HotOrNot was a standout success when it began in 2000, when many web entrepreneurs were nursing wounds from when the dot-com bubble burst. Its simplicity, subsequent viral growth to millions and ability to keep people returning inspired hits including YouTube as well as Facebook.
You saw a photo of a girl or guy, and you rated them as “hot” or “not.” The site has innovated from that basic theme but never departed from it.
While HotOrNot isn’t disclosing any details about the purchase price, TechCrunch hears that it sold for $20 million.
HotOrNot never took on investment but has made tens of millions over the years. The site started as a place where users could post photos of themselves and rank their fellow users’ photos on a 1 to 10 scale, with 10 being the hottest. It has since expanded to provide for-fee dating services.
More recently, the company experimented with making its service free, a move it then reversed several months later. It also launched a Facebook application last spring that itself is making hundreds of thousands and requires very little work, Hong tells me.
When I asked about future plans, Hong answered that people can expect to see him in cafes a lot more often. “All my life, my parents have called me lazy — and they’re right.” Many successful entrepreneurs are workaholics, and go from selling one company to starting another. Instead, Hong (who has started other companies) says his main goals now are to eat healthier and spend more time at the gym. “24 Hour Fitness, not The Sports Club/LA,” he’s quick to add, “this isn’t going to change who I am.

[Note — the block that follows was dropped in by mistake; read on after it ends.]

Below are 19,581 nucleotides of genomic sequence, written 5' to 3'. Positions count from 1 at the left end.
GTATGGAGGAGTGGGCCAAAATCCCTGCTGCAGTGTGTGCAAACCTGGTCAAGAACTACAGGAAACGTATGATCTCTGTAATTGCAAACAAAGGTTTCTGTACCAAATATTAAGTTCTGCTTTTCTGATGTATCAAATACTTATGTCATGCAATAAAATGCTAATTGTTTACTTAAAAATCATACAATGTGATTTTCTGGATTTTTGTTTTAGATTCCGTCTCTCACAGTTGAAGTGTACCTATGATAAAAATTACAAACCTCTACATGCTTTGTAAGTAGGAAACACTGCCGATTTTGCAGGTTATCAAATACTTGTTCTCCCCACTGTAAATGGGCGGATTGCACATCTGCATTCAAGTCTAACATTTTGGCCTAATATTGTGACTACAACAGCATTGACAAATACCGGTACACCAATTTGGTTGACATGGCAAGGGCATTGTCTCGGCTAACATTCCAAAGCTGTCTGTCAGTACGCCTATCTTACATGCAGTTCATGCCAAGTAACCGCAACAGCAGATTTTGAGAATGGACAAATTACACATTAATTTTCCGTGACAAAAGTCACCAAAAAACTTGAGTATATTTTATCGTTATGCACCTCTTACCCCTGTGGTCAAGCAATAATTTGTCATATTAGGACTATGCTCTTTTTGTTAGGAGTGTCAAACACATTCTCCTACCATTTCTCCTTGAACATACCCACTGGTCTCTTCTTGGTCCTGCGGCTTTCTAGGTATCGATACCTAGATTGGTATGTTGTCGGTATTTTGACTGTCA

The purchaser, Toronto, Ontario-based Avid Life Media, will rename HotOrNot to HotOrNot Media, and among other things will try to extend the HotOrNot brand, Hong says, although he didn’t add more details.
Avid Life’s web site describes itself as “a network of targeted niche brands” One of those brands is Ashley Madison (more details here), an extramarital dating site with the tagline “when monogamy becomes monotony.”
Fittingly, Hong describes HotOrNot as “a long relationship — if it’s not right for you in the long run, you should move on.”
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